Outcomes. Each exploration challenge also lists some possible outcomes. These outcomes are graded into four categories, from critical failures up to critical successes. It is entirely up to the Narrator which outcome the adventurers qualify for, depending on the actions they take. An inventive solution might immediately qualify them for a critical success, as might a group check in which everybody succeeds, and a critical failure might be triggered by a disastrous decision, but the Narrator ultimately decides what the outcome of an exploration challenge is and what rewards are granted or penalties accrued.

Some results—especially when a group check has been made—may affect the entire party, while others may affect only a single adventurer. The Narrator should determine who is affected based on the actions being taken.

Failing an exploration challenge does not halt the journey, but it does usually mean that the adventurers suffer some kind of penalty. Typical penalties include the loss of time or Supply, or gaining fatigue or strife , while rewards include Boons and Discoveries , as well as experience.

Avoiding. At the Narrator’s discretion, some exploration challenges might be avoided by backtracking and taking a different route; if the party chooses to do this, they will typically lose some travel time and will not earn any experience for the exploration challenge, but they do not have to face it. The time to avoid an exploration challenge is equal to quadruple the time it would normally take to traverse the area. 

Telling a Story. Exploration challenges are designed to be inserted seamlessly into an adventure. The Narrator should never announce that an exploration challenge is in progress, or present the players with a list of options or potential actions. 

Exploration Challenges: Success and Failure

The outcomes of exploration challenges range from the very worst results to the very best.

Critical Failure. A disastrous decision or action, a group check in which everybody fails, or a single check which results in a critical failure. This often results in penalties such as fatigue or strife, time, or loss of Supply . No experience is gained.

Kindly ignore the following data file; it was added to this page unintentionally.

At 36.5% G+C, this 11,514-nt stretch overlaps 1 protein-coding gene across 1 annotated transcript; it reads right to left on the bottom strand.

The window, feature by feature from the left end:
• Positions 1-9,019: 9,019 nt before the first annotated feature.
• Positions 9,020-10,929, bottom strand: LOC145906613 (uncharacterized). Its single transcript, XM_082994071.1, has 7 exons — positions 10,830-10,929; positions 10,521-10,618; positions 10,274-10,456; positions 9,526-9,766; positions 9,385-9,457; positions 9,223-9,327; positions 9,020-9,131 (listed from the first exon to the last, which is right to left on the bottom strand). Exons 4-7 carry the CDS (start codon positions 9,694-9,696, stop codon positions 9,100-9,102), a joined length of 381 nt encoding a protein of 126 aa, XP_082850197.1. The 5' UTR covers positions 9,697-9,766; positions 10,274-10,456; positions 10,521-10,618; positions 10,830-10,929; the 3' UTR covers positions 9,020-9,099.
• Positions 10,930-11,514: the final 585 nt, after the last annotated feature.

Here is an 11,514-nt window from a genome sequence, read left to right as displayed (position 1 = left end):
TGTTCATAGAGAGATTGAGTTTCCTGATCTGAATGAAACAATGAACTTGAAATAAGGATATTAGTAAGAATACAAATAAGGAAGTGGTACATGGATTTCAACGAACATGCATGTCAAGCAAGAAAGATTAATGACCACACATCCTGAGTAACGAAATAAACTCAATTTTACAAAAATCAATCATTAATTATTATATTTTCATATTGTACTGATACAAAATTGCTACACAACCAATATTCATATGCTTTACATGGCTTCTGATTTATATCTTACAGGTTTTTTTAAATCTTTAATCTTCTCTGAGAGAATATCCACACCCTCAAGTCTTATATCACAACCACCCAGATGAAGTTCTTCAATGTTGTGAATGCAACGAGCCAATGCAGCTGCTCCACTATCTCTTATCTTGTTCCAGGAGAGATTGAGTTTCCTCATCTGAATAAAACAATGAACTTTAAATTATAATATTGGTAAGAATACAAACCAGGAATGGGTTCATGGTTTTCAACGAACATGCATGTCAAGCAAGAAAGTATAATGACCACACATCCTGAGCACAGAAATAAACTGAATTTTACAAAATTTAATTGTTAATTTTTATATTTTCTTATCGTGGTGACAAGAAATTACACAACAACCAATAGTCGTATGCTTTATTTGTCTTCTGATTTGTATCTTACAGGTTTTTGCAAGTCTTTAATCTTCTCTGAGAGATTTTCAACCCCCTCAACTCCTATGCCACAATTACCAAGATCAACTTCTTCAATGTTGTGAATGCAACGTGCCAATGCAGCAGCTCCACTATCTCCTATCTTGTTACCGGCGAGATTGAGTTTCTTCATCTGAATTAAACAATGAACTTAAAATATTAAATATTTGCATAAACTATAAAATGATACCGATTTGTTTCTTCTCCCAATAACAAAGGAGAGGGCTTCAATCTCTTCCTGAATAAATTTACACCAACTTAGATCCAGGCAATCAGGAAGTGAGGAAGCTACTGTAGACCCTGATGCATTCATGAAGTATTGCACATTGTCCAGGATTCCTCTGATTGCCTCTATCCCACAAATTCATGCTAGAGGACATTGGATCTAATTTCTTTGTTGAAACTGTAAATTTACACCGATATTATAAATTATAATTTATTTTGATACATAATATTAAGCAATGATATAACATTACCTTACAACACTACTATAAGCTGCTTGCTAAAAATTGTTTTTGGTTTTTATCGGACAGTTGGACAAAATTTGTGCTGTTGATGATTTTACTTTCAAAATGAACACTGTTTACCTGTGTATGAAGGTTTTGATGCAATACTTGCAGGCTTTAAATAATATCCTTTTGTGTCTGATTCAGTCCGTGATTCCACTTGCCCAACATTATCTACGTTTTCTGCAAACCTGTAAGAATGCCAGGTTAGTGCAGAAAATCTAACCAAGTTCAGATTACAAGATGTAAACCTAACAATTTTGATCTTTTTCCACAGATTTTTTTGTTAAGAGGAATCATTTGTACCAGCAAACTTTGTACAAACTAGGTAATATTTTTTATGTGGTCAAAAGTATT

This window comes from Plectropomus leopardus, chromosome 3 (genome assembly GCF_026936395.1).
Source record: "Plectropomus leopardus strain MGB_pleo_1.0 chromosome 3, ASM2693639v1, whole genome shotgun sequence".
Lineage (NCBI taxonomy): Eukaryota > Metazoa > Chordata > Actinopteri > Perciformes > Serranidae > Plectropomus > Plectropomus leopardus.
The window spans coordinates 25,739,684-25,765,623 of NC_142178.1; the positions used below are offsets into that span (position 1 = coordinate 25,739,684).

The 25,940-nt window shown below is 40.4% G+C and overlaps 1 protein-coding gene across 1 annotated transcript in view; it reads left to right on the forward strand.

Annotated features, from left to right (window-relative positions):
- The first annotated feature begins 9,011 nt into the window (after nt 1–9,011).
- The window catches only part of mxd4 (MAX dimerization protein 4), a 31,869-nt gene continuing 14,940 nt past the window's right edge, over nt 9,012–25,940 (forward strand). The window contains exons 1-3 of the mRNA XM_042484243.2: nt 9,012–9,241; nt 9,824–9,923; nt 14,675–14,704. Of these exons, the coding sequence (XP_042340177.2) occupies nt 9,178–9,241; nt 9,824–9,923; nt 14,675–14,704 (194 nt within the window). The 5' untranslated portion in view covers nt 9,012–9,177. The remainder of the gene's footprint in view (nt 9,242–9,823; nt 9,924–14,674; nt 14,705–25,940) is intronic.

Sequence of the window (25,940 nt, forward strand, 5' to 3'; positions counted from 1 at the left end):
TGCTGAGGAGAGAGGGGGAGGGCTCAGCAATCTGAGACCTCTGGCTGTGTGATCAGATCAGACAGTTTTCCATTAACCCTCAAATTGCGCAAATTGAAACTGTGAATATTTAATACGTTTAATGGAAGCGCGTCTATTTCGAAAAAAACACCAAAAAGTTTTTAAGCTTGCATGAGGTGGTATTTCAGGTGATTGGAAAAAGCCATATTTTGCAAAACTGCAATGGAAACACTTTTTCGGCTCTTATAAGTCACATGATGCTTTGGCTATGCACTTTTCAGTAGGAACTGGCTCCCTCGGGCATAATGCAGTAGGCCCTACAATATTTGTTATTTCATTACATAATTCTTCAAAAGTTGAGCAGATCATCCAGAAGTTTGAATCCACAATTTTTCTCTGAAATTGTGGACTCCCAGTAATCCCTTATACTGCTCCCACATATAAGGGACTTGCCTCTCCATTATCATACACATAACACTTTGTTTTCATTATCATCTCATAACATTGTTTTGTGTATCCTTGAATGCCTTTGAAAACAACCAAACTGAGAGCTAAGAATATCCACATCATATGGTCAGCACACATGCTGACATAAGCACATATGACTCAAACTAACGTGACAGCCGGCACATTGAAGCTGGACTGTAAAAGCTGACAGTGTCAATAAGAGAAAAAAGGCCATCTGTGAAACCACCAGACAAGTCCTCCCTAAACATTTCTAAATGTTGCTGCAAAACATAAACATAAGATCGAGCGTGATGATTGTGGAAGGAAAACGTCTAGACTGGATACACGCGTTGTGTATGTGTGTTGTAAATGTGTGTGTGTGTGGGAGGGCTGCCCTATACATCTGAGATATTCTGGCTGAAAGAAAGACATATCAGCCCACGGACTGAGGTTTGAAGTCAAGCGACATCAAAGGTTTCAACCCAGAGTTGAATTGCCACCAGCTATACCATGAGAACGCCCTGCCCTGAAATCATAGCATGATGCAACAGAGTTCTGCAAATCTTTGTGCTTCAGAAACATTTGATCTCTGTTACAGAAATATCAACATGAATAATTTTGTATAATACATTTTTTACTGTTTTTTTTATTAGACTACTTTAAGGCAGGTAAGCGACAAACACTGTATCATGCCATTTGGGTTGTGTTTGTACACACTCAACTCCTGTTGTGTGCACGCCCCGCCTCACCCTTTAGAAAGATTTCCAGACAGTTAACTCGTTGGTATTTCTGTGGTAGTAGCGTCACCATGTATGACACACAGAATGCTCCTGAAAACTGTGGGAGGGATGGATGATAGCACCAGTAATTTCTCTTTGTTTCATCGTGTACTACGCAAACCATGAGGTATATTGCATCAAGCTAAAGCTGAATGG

Failure. A bad decision or action, a group check in which half or less of the party succeed, or a single check which results in a failure. This often results in penalties such as loss of Supply or time. No experience is gained.

Success. An appropriate solution, a group check in which more than half the party succeed, or a single check which results in a success. The party gains experience equal to half the exploration challenge’s CR.

Critical Success. An optimal solution, a group check in which the whole party succeeds, or a single check which results in a critical success. The party gains experience equal to the exploration challenge’s CR, and often a boon or discovery.

Group Checks

Group checks take place when the entire party is engaged in a single task. In a group check, every player makes an ability check. If more than half of the group succeeds in their check, the group as a whole succeeds. If half or less of the group succeed, the group as a whole fails.

When an exploration challenge mentions a group check, the Narrator should allow adventurers to use different skills or abilities where appropriate. Not all adventurers have to make the same check, as long as each is contributing in some way.

Group Criticals. A critical success is achieved when all members of the party succeed in their checks, while a critical failure takes place if all members of the party fail.